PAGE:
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Last updated on April 18, 2014 at 13:38 EDT
Rays Rays Rays
682 of 1081

Rays, Rays, Rays

August 18, 2011
  • Date acquired: June 28, 2011
  • Image Mission Elapsed Time (MET): 217735147
  • Image ID: 435804
  • Instrument: Wide Angle Camera (WAC) of the Mercury Dual Imaging System (MDIS)
  • WAC filter: 7 (748 nanometers)
  • Center Latitude: -3.04°
  • Center Longitude: 165.0° E
  • Resolution: 1394 meters/pixel
  • Scale: Qi Baishi, the rayed crater near the center of this image, is 15 km (approximately 9 mi.) in diameter.
  • Incidence Angle: 6.4°
  • Emission Angle: 34.4°
  • Phase Angle: 28.0°


Of Interest: The spectacular rays of Raden Saleh, Qi Baishi, and Hovnatanian stretch across this image. Raden Saleh's rays are distributed mostly symmetrically around the crater. Qi Baishi's rays exhibit a zone of avoidance to the west. Hovnatanian's rays form a "butterfly" pattern and are absent to the north and south sides of the crater. Asymmetrical ray patterns are formed by objects that impact at relatively low incidence angles and can be used to determine the direction of impact.

This image was acquired as part of MDIS's color base map. The color base map is composed of WAC images taken through eight different narrow-band color filters and will cover more than 90% of Mercury's surface with an average resolution of 1 kilometer/pixel (0.6 miles/pixel). The highest-quality color images are obtained for Mercury's surface when both the spacecraft and the Sun are overhead, so these images typically are taken with viewing conditions of low incidence and emission angles.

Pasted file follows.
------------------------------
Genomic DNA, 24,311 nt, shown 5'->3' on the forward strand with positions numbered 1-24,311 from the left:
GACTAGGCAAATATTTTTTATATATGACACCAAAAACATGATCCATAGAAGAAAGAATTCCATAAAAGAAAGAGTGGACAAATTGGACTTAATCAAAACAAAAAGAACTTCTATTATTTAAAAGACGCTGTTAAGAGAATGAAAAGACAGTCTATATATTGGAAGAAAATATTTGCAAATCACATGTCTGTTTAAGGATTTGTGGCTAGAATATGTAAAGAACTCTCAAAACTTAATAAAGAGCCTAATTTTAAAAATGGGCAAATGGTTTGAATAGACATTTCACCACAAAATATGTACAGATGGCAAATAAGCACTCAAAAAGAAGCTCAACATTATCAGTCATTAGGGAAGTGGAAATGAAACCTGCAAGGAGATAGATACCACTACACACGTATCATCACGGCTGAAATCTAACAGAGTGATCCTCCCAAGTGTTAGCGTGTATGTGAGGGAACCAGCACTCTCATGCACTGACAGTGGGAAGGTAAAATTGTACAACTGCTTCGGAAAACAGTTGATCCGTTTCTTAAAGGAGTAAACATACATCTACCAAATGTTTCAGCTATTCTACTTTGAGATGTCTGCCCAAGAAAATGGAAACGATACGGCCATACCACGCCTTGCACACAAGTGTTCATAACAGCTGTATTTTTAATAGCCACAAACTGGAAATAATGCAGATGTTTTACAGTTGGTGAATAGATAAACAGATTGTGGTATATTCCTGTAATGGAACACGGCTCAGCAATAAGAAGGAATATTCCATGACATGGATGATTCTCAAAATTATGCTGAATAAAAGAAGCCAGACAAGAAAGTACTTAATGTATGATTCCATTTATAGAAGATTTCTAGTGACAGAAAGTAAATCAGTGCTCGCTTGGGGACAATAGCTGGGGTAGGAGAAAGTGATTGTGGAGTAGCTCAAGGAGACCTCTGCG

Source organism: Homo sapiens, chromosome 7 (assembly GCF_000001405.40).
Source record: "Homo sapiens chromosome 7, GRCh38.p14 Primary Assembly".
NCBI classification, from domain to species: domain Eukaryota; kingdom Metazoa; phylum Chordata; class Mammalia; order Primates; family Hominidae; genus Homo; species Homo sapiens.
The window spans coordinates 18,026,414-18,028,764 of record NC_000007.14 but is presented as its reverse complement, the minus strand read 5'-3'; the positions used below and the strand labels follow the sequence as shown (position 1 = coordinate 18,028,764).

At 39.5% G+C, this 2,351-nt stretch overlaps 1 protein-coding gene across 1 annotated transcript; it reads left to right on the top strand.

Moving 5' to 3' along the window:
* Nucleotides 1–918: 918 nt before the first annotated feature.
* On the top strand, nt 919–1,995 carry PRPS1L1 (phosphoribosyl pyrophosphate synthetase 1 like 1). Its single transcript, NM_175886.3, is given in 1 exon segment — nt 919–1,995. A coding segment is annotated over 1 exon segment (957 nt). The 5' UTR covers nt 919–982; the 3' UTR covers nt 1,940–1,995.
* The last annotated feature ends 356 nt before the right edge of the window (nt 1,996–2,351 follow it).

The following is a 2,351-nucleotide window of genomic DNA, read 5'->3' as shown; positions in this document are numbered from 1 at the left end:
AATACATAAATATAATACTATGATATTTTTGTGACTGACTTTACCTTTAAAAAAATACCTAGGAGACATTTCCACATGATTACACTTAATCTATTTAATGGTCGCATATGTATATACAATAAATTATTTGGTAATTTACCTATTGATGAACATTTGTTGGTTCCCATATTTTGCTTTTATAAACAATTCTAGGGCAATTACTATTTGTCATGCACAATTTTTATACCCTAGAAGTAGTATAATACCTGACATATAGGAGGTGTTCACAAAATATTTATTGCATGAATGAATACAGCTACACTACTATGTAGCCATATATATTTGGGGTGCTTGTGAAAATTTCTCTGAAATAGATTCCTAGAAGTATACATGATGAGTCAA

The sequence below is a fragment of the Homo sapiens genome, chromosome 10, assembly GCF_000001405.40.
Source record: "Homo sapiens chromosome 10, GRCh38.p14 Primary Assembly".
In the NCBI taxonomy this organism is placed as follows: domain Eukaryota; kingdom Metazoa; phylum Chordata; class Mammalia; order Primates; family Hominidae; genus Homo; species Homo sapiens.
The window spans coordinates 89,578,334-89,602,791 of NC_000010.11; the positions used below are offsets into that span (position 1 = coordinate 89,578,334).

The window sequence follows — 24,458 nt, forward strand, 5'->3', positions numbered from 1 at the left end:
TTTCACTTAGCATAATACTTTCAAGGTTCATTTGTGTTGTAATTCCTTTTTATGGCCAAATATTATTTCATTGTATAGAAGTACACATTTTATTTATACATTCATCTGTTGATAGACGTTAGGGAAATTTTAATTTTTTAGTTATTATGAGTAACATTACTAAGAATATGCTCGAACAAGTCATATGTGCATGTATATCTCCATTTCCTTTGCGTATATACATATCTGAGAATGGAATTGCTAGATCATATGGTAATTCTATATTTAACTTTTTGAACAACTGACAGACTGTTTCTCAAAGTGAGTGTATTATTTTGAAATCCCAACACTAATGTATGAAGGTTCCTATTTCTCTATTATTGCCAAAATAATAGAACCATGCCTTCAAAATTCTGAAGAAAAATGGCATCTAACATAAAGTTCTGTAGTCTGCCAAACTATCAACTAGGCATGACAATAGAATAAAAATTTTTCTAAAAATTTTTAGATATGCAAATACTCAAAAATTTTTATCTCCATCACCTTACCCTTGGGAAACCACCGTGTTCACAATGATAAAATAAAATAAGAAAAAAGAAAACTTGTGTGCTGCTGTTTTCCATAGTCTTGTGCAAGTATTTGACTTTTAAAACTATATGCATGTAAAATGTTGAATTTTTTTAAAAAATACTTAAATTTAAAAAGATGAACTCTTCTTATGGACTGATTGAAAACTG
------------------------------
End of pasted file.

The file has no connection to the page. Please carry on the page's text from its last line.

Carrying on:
The MESSENGER spacecraft is the first ever to orbit the planet Mercury, and the spacecraft's seven scientific instruments and radio science investigation are unraveling the history and evolution of the Solar System's innermost planet. Visit the Why Mercury? section of this website to learn more about the key science questions that the MESSENGER mission is addressing. During the one-year primary mission, MDIS is scheduled to acquire more than 75,000 images in support of MESSENGER's science goals.